Abstract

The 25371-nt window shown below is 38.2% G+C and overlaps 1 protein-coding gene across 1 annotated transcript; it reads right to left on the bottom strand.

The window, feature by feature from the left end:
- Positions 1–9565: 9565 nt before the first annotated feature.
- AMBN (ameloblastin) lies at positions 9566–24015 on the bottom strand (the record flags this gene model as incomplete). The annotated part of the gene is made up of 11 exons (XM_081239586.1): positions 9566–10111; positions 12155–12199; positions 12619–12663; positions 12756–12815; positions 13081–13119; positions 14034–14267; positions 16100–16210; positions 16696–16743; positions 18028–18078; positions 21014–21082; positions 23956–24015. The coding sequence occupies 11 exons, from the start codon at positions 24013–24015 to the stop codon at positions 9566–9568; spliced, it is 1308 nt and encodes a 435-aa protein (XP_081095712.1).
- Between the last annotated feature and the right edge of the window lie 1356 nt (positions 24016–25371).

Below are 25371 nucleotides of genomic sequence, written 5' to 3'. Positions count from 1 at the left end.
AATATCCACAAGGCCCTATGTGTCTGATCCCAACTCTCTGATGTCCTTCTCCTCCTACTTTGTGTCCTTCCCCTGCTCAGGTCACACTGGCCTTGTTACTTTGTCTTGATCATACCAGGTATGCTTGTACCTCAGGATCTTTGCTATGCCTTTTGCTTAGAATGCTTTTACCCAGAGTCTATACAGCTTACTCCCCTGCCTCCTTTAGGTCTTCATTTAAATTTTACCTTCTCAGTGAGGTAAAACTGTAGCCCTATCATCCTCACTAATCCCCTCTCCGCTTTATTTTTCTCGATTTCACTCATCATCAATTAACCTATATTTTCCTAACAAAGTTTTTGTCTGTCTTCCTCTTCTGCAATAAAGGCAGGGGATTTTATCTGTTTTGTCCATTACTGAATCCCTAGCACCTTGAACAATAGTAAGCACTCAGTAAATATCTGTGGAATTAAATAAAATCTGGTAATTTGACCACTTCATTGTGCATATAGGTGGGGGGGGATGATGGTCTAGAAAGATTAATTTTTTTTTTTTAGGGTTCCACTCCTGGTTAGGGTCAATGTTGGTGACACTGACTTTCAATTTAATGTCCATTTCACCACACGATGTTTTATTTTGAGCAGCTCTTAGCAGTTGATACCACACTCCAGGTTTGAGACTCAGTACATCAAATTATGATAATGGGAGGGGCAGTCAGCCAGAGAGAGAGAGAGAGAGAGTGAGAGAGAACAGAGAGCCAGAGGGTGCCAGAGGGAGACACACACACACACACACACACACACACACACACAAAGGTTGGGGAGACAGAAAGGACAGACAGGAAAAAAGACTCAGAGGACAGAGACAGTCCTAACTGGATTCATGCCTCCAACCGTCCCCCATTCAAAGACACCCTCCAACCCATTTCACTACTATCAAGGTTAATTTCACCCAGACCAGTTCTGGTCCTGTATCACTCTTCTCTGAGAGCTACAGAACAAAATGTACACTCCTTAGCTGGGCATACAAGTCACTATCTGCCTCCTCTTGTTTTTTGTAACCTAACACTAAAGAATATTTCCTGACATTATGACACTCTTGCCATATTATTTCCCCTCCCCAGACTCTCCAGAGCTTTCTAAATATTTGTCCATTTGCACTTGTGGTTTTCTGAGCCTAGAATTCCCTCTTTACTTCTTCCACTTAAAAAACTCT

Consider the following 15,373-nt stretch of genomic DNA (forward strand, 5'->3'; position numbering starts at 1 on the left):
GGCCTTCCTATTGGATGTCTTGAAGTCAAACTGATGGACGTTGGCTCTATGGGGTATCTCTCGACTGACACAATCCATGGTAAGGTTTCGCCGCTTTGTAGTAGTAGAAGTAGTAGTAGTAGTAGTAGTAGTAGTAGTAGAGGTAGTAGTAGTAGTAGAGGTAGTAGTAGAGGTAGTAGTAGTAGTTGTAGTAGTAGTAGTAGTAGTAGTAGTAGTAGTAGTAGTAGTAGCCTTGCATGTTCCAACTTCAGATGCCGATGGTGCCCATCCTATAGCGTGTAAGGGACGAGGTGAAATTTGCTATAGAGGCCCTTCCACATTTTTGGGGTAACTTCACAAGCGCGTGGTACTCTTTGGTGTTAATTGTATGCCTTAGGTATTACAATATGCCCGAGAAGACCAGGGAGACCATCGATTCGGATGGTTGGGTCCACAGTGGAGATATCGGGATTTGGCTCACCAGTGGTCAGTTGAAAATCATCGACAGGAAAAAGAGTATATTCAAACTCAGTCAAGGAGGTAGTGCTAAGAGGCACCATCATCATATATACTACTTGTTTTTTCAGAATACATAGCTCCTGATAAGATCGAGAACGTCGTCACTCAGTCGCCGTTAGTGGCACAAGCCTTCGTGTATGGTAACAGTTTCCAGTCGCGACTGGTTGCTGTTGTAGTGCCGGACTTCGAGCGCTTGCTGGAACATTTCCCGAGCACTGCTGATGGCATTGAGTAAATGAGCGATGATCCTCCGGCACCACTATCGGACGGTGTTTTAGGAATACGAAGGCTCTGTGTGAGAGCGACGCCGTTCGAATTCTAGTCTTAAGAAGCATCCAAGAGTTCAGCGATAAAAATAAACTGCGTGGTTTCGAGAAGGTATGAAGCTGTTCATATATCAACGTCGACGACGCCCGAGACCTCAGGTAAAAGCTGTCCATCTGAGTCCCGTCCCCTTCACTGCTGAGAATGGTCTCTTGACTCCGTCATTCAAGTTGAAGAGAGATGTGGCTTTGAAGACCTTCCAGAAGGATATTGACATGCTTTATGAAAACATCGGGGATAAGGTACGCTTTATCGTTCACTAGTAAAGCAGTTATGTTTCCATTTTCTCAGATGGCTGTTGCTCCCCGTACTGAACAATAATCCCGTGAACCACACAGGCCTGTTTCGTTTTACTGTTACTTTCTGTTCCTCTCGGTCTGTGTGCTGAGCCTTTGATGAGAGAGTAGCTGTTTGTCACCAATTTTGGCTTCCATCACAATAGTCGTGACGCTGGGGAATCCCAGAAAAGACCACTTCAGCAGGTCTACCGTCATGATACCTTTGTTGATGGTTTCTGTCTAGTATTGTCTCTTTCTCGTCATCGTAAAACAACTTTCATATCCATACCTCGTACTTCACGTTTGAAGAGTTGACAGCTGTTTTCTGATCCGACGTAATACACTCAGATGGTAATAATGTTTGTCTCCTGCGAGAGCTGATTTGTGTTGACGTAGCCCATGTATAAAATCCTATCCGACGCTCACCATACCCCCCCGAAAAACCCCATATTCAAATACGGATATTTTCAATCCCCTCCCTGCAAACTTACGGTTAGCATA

A key parameter in the study of magma evolution is the time scale on which magmatic processes occur. Using nanoscale secondary ion mass spectrometry (NanoSIMS), SIMS, and cathodoluminescence (CL) analyses, we have measured titanium (Ti) diffusion profiles in quartz phenocrysts from a Jurassic rhyolite of the El Quemado Complex (Patagonia, Argentina), providing new insights into the time scales of the associated volcanic processes. CL imaging of quartz phenocrysts reveals oscillatory magmatic zoning. We determined Ti concentrations with SIMS and acquired multiple NanoSIMS profiles across growth zones from core to rim. All transects show sharp changes in the 48Ti/29Si ratio, which correlate reasonably well with changes in CL intensity. Diffusion modeling of Ti in quartz yields a surprisingly short time scale for quartz crystallization of 5.6 ± 2.2 yr and a rapid crystal growth rate of 2.3 × 10−12 m/s. Based on the observed quartz textures, we suggest that the rhyolite erupted shortly after initial onset of crystallization, followed by decompression-driven quartz dissolution during fast magma ascent. We further argue that the observed oscillatory zoning and the variation of the Ti concentration of the quartz phenocryst does not reflect temperature, pressure, or titanium activity (aTi) changes of the magmatic system, but rather is the result of growth kinetics, which has important implications for the Ti-in-quartz thermometry.

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